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This route (apparently) is the easiest way to the tree ledge and the climbs that leave from it. It begins on some easy face climbing following a crack that tends left. Once at the large tree, follow the offwidth crack (protectable by some big bros or a #6 Camalot) to the Tree Ledge. Set up your own anchor to belay. Two ropes to get down from here are necessary.
People comfortable with easy, unprotectable, friction climbing will find the face on the right of the crack the best route up. However, those not comfortable with this style will likely find the runout a bit heady and the offwidth a huge pain.
This route is located about 75-100 ft. to the right of U-slot and about 25 ft. to the left of The Pulpit. It can be identified by two cracks (one from the ground going to the right, one from the ground to the left) that meet at a big pine tree. Descend using the rap anchors near the top of the route.
Some slings and a couple cams at the beginning...some extra large stuff for the offwidth.
Justin muscling his way up the crack.
|Comments on Entrance Crack
From: western NC
Nov 8, 2007
There is a good placement on the right side of the offwidth, just below the crux. Look hard for the short red alien size crack. Many times, I've seen people solo this route carrying packs and wearing sandals. Though I still think this is the hardest 5.4 that I've ever done.
|By Charles Danforth|
From: L'ville, CO
May 12, 2009
As of about ten years ago, there was a hangerless 1/4" bolt a few feet right of the crack part way up the off-width. I have no idea if it would hold a fall, but it made me feel (marginally) better to sling it with a small nut on the way up this otherwise unprotected pitch.
Sep 2, 2009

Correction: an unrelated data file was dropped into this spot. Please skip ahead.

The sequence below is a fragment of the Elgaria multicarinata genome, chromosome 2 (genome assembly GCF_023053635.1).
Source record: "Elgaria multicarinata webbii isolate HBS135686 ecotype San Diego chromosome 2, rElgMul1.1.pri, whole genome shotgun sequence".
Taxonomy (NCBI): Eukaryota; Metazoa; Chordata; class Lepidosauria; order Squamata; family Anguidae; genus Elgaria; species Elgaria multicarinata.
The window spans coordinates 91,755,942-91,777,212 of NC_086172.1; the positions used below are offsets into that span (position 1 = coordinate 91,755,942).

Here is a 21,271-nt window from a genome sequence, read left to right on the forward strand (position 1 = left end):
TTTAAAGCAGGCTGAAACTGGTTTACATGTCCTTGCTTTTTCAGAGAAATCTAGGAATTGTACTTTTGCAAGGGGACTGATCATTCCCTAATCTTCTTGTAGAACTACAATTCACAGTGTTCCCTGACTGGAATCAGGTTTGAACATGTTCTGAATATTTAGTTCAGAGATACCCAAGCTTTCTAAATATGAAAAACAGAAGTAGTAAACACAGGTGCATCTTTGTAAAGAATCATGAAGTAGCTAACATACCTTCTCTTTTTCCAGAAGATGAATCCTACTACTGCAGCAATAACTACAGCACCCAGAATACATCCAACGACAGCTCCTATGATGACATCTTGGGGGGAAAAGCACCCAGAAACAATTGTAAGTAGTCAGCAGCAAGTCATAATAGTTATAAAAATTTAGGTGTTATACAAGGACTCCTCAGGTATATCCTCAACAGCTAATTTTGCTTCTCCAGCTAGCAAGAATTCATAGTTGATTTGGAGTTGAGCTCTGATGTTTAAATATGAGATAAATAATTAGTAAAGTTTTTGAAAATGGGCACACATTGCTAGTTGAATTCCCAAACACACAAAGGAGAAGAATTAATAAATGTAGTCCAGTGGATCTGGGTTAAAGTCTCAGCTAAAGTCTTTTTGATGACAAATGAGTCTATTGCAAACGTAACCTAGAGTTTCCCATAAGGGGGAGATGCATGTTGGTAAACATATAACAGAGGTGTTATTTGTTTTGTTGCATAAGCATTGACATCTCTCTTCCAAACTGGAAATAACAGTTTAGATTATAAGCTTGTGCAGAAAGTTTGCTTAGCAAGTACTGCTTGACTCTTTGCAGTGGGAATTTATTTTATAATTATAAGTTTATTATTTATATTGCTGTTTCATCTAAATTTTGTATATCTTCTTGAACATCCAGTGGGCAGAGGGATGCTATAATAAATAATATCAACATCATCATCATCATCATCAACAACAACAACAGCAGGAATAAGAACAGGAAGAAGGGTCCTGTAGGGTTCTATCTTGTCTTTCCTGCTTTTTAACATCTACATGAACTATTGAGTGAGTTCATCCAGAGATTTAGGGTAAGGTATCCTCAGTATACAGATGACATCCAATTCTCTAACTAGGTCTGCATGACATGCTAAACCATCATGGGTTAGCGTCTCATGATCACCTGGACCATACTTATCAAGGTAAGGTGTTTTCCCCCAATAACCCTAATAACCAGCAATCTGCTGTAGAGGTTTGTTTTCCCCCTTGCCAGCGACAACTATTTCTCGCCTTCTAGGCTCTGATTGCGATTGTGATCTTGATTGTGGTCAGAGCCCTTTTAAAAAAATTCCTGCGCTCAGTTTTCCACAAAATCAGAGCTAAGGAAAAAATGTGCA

I remember getting either a #1 or #2 in right before the crack begins to widen, not much else though. Once you step out of the crack onto the slab it seems to get easier for the final run-out.
|By Adam Paashaus|
From: North Carolina
Apr 13, 2010
Ive actually placed 2 small flaring cam placements in the small crack to the right of the offwidth just to see them walk out after being mostly up the pitch. I too remember the old hangerless bolt. ahh the days.
From: Erlangen, Germany
Aug 18, 2010
rating: 5.4 R
I read a comment or trip report or something where this guy decided to do this climb, then got up into the crack and found himself slowly inching his way up with his whole body buried in the crack and trembling with fear. I thought, "What a whuss!" Then I showed up at Stone and hopped on this only to do the exact same thing... Talk about humbled.
|By Matt Thorum|
From: Urbana, IL
Oct 27, 2010
Even with a green and a blue big bro this thing felt runout and scary to lead. Walking a #6 camalot up the crack would be a better way to go if you want to feel protected.
|By Mike Holley|
From: Boone, NC
Oct 20, 2011
Awesome way to access tree ledge! Easy climbing, but that huge crack at the top throws many people for a loop. If you have a #6 Cam bring that sucker for a bomber placement, but if not don't worry because run outs are the name of the game at Stone. It is almost easier to trend right of the crack onto the face and continue up from there.
|By Walt Barker|
Sep 5, 2012
rating: 5.4 R
Certainly the most spicey 5.4 I've ever led. Walked a #5 and a #6 Camalot up the OW section to feel protected. Worked great until the #5 tipped-out less than half-way up and then the same with #6 about 20' above that, at which point I traversed right to easier but exposed ground. Also, after much fiddling, I did manage to plug a #1 C3 into the afore-mentioned crack below the crux.
|By Rodger Raubach|
Apr 19, 2013
rating: 5.5 PG13
I did this climb on the day before Christmas, 1986. I didn't have a guidebook other than "Dixie Crystals," and I sure didn't have a #6 Camalot (they didn't exist then!). In fact, I don't even remember placing any pro after the tree. I thought it was mentally more difficult than anything on the Great Arch Route that my GF and I did subsequently.